James Twitchell briefly discusses Richard Wasson's article, "The Politics of Dracula" (1966), in The Living Dead: A Study of the Vampire in Romantic Literature (Durham, N.C.: Duke University Press, 1981).
Twitchell sums up Wasson's critical reading of Bram Stoker's Dracula as "a parable of Old Central Europe destroying New Western Europe." (p. 139)
One item that caught my attention, however, was the issuing of Stoker's book during wartime:
Wasson's article is a critical tour de force, made perhaps risible by his contention that if such a reading were not true, how could we explain the fact that the United States army issued free copies of the book during World War 2? (p. 139)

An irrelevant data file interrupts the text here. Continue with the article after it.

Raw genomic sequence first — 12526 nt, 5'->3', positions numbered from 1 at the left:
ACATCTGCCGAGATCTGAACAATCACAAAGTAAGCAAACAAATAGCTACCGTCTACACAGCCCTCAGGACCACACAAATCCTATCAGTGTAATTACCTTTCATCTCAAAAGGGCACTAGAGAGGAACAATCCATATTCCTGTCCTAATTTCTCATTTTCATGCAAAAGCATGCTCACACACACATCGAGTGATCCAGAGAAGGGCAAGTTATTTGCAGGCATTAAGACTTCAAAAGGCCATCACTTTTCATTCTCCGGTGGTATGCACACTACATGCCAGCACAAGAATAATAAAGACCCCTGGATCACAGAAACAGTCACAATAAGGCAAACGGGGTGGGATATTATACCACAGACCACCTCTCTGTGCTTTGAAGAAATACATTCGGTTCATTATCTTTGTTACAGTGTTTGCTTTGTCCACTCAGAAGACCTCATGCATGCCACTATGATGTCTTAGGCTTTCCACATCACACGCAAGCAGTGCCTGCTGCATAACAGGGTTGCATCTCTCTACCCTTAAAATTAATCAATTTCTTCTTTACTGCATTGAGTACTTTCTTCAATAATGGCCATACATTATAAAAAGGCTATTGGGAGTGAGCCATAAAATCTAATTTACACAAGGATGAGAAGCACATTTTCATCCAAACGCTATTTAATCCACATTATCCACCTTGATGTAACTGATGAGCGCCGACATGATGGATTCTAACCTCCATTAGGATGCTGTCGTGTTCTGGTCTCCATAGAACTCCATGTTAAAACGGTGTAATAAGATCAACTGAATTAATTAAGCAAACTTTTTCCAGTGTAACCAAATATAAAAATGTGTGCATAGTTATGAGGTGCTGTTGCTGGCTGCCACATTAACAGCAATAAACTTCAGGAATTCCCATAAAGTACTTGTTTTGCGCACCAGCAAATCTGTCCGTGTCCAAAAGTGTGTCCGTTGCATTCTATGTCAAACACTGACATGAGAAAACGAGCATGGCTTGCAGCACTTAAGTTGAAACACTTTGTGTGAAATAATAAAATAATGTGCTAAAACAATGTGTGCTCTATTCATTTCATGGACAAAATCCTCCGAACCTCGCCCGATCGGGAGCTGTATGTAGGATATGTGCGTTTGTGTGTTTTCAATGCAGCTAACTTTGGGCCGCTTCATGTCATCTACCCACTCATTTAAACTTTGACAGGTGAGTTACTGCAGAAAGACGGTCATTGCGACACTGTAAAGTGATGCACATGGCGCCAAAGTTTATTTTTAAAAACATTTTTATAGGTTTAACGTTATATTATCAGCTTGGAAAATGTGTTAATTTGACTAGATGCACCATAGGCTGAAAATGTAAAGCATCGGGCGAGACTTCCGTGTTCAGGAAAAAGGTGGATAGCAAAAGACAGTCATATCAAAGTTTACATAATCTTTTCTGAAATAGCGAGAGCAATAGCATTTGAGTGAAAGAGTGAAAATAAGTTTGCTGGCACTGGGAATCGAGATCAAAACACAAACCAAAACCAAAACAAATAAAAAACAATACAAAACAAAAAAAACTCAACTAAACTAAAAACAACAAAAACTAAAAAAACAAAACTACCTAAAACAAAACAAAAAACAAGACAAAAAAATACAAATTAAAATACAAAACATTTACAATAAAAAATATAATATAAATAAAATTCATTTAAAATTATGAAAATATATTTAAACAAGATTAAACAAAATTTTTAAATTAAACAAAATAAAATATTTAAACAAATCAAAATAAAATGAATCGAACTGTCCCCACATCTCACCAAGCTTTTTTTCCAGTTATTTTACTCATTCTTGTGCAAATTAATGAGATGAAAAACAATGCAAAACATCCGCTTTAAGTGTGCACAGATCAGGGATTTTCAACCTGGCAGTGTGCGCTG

I delved into this matter a bit, and came across an article by James Dourgarian called "Armed Services Editions", which has been reprinted on the Antiquarian Booksellers of America Association (ABBA) website. It discusses the United States Army's dissemination of paperbacks to its troops on the European and Pacific fronts. It notes that Dracula was published in two series: "No. L-25, 1944, and No. 851, 1945".
The ABBA website has a copy of one of these Armed Services Editions for sale. Its description reads thusly:
Going by Dourgarian's article we can establish that a) that the book is a second edition and b) that its publication date is actually 1945, not "circa 1944".
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